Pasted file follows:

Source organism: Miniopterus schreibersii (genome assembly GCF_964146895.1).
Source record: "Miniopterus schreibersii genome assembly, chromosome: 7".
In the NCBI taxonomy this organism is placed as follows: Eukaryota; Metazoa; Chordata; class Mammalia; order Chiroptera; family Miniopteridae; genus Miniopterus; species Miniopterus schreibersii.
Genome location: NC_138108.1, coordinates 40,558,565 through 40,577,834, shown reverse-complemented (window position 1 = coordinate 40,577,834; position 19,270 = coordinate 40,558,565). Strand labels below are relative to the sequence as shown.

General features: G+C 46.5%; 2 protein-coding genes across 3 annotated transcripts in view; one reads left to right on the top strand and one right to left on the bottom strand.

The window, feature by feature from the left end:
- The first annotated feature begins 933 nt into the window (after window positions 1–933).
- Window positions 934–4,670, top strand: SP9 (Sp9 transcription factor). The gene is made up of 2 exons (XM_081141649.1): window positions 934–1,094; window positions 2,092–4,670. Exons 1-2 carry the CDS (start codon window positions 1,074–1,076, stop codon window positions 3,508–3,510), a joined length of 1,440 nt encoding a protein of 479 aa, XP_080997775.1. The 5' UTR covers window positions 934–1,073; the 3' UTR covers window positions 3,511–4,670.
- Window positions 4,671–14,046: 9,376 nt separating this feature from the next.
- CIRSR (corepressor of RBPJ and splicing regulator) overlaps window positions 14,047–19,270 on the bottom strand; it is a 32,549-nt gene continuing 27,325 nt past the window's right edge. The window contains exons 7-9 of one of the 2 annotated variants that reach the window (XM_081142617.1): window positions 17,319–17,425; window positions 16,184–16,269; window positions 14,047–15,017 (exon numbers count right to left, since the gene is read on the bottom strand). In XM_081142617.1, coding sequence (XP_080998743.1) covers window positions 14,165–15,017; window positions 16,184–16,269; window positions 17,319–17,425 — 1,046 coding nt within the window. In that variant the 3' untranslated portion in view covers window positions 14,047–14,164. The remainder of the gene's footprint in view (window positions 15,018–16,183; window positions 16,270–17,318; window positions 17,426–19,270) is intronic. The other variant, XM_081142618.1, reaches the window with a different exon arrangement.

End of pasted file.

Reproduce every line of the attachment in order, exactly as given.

Source organism: Miniopterus schreibersii (genome assembly GCF_964146895.1).
Source record: "Miniopterus schreibersii genome assembly, chromosome: 7".
In the NCBI taxonomy this organism is placed as follows: Eukaryota; Metazoa; Chordata; class Mammalia; order Chiroptera; family Miniopteridae; genus Miniopterus; species Miniopterus schreibersii.
Genome location: NC_138108.1, coordinates 40,558,565 through 40,577,834, shown reverse-complemented (window position 1 = coordinate 40,577,834; position 19,270 = coordinate 40,558,565). Strand labels below are relative to the sequence as shown.

General features: G+C 46.5%; 2 protein-coding genes across 3 annotated transcripts in view; one reads left to right on the top strand and one right to left on the bottom strand.

The window, feature by feature from the left end:
- The first annotated feature begins 933 nt into the window (after window positions 1–933).
- Window positions 934–4,670, top strand: SP9 (Sp9 transcription factor). The gene is made up of 2 exons (XM_081141649.1): window positions 934–1,094; window positions 2,092–4,670. Exons 1-2 carry the CDS (start codon window positions 1,074–1,076, stop codon window positions 3,508–3,510), a joined length of 1,440 nt encoding a protein of 479 aa, XP_080997775.1. The 5' UTR covers window positions 934–1,073; the 3' UTR covers window positions 3,511–4,670.
- Window positions 4,671–14,046: 9,376 nt separating this feature from the next.
- CIRSR (corepressor of RBPJ and splicing regulator) overlaps window positions 14,047–19,270 on the bottom strand; it is a 32,549-nt gene continuing 27,325 nt past the window's right edge. The window contains exons 7-9 of one of the 2 annotated variants that reach the window (XM_081142617.1): window positions 17,319–17,425; window positions 16,184–16,269; window positions 14,047–15,017 (exon numbers count right to left, since the gene is read on the bottom strand). In XM_081142617.1, coding sequence (XP_080998743.1) covers window positions 14,165–15,017; window positions 16,184–16,269; window positions 17,319–17,425 — 1,046 coding nt within the window. In that variant the 3' untranslated portion in view covers window positions 14,047–14,164. The remainder of the gene's footprint in view (window positions 15,018–16,183; window positions 16,270–17,318; window positions 17,426–19,270) is intronic. The other variant, XM_081142618.1, reaches the window with a different exon arrangement.